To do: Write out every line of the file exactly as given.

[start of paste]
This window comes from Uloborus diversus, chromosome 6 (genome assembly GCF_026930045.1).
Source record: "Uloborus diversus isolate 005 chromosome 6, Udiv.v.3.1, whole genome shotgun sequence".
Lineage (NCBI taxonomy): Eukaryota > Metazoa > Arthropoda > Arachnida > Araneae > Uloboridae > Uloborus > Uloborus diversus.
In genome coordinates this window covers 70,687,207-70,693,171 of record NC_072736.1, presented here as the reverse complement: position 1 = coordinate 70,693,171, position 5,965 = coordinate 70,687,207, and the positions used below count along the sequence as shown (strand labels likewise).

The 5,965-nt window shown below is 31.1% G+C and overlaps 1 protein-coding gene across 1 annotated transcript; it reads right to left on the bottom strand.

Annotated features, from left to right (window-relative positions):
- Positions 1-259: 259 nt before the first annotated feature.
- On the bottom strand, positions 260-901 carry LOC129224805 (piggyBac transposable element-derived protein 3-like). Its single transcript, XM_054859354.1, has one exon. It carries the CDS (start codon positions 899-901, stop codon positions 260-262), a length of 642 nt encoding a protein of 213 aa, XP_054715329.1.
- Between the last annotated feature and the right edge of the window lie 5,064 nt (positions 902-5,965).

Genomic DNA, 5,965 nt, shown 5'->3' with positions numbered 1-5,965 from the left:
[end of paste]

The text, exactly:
This window comes from Uloborus diversus, chromosome 6 (genome assembly GCF_026930045.1).
Source record: "Uloborus diversus isolate 005 chromosome 6, Udiv.v.3.1, whole genome shotgun sequence".
Lineage (NCBI taxonomy): Eukaryota > Metazoa > Arthropoda > Arachnida > Araneae > Uloboridae > Uloborus > Uloborus diversus.
In genome coordinates this window covers 70,687,207-70,693,171 of record NC_072736.1, presented here as the reverse complement: position 1 = coordinate 70,693,171, position 5,965 = coordinate 70,687,207, and the positions used below count along the sequence as shown (strand labels likewise).

The 5,965-nt window shown below is 31.1% G+C and overlaps 1 protein-coding gene across 1 annotated transcript; it reads right to left on the bottom strand.

Annotated features, from left to right (window-relative positions):
- Positions 1-259: 259 nt before the first annotated feature.
- On the bottom strand, positions 260-901 carry LOC129224805 (piggyBac transposable element-derived protein 3-like). Its single transcript, XM_054859354.1, has one exon. It carries the CDS (start codon positions 899-901, stop codon positions 260-262), a length of 642 nt encoding a protein of 213 aa, XP_054715329.1.
- Between the last annotated feature and the right edge of the window lie 5,064 nt (positions 902-5,965).

Genomic DNA, 5,965 nt, shown 5'->3' with positions numbered 1-5,965 from the left: